It is the aspect of anarcho-tyranny that most people don’t get right away. It’s not that the authorities are lazy or disinterested. It’s that they are afraid of their own bizarre religion of multiculturalism. When you rule out the reality of human nature from the tool set, you’re left with solutions that are contrary to human nature. The thing that allows them to rule like tyrants over their own kind, prevents them from raising a finger against strangers and aliens. It is as if a form of Toxoplasma gondii has infected the brains of the ruling elites.
This is not a terrible way to think of it. The typical person in the managerial elite has never had to face the hard decisions most of us take for granted. Theirs has been a life without accountability in a world stripped of the harsher aspects of the human condition. If you have spent your life in the dream world of the academy and the government campus, you can be forgiven for not wanting to question the underlying orthodoxy. As Tucker Carlson pointed out in this speech, it is a great life and no one would choose to leave it.
The trouble is, once you eliminate the axiomatic, you inevitably end in a logical dead end, with no real options other than retracing your steps. Since questioning the one true faith is off limits, the Cloud People spend their days dreaming up fantasy solutions to real problems that just keep getting worse. For something like bum control, nature tends to step in and solve the problem. For a Muslim invasion, the problem will not resolve itself, at least not in a tolerable way, until the fever breaks or the system collapses.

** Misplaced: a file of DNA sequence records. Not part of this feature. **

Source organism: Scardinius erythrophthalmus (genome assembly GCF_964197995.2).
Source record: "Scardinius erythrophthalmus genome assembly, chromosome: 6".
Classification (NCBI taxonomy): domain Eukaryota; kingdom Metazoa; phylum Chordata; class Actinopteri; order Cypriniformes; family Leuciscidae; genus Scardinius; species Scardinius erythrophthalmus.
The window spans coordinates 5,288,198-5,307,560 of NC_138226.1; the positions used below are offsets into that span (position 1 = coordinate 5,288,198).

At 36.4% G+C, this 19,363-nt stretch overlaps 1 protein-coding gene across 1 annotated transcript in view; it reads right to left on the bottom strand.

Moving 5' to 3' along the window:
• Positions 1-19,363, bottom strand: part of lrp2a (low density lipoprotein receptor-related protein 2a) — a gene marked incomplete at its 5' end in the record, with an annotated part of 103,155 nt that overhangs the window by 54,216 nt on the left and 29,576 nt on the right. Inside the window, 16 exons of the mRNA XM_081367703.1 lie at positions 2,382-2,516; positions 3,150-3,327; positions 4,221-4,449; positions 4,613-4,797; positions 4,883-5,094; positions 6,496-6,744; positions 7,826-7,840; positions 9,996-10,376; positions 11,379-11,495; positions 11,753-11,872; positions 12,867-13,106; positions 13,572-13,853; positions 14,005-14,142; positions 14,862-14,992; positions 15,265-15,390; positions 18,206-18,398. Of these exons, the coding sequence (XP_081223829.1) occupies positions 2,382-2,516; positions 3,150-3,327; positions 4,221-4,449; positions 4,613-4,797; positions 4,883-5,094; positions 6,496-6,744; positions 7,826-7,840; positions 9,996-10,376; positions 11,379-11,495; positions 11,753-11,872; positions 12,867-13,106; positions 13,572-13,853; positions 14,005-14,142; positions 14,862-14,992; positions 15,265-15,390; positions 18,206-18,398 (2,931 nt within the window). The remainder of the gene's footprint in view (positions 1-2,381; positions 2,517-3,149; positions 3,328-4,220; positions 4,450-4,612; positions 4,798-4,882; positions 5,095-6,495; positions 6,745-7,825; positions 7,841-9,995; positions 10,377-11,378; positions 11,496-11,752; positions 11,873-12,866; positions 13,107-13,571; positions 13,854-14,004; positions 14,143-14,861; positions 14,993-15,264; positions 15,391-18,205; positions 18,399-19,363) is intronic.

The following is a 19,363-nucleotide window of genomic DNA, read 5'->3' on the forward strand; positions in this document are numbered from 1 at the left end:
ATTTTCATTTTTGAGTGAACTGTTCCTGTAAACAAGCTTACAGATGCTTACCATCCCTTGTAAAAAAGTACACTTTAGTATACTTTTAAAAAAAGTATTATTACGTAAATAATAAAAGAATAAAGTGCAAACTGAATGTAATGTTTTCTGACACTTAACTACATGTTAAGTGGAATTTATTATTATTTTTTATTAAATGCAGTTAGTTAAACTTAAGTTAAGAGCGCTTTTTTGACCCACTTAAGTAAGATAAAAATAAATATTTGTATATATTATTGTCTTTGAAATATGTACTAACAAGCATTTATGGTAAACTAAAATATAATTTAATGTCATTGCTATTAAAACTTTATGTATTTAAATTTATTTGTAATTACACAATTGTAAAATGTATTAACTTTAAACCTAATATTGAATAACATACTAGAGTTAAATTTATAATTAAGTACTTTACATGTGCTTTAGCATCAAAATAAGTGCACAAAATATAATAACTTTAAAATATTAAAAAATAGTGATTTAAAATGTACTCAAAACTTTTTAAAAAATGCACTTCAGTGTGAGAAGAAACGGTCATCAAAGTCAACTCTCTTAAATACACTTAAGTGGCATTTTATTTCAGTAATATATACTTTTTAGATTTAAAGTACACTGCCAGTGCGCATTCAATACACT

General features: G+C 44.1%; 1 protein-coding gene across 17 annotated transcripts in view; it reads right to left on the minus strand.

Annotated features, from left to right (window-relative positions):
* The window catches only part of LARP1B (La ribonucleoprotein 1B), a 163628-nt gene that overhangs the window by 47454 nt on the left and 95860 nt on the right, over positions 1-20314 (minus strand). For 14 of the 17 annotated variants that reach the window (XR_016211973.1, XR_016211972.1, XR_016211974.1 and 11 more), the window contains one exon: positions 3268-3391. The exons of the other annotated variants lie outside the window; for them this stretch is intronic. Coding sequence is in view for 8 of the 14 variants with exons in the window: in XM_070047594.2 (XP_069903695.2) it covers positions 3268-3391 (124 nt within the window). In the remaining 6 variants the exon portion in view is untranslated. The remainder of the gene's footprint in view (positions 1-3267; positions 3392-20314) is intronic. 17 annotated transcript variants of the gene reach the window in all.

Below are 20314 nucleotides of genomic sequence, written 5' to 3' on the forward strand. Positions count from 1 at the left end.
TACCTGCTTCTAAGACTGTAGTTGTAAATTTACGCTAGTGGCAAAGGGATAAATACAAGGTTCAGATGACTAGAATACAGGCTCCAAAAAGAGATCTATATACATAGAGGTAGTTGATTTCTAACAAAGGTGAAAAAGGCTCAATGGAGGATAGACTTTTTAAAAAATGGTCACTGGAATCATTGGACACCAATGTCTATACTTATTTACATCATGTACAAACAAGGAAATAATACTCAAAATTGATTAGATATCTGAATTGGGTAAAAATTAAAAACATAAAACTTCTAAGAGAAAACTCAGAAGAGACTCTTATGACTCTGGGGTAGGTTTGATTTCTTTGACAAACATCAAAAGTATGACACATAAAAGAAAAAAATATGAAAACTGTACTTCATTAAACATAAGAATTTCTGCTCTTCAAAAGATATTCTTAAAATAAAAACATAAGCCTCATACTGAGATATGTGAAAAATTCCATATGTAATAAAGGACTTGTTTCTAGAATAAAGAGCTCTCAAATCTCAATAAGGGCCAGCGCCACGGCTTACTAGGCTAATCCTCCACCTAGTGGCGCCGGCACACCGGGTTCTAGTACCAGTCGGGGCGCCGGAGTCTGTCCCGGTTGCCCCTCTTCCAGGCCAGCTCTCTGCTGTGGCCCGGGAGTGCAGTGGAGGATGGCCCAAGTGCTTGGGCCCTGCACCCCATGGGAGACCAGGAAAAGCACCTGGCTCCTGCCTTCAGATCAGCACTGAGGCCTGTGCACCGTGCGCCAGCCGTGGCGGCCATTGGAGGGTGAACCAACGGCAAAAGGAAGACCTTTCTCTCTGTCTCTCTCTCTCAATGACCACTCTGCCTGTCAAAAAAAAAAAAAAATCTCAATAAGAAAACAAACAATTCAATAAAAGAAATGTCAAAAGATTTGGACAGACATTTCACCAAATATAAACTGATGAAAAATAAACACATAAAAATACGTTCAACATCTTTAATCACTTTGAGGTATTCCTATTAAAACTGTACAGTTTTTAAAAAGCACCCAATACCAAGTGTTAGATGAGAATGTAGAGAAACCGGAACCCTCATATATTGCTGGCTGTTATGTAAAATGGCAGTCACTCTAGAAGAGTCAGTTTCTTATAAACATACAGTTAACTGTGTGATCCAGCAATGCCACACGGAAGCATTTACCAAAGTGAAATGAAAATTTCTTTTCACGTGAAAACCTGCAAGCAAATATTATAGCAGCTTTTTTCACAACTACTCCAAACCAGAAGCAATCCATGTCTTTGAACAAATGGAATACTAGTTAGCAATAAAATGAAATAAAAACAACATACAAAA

This will not end well.
Note: I’ve taken a bit of break on these posts because they take a bit longer than a normal post and I’ve been busy on other projects. A normal post is maybe a half hour of writing and another half hour of re-writing. If I feel like proofreading it, then maybe another fifteen minutes. These Essential Knowledge posts require a little more thought and they require me finding the relevant links. The demands on my time meant a short hiatus, but I’ll try to get back to doing one every two weeks at the minimum.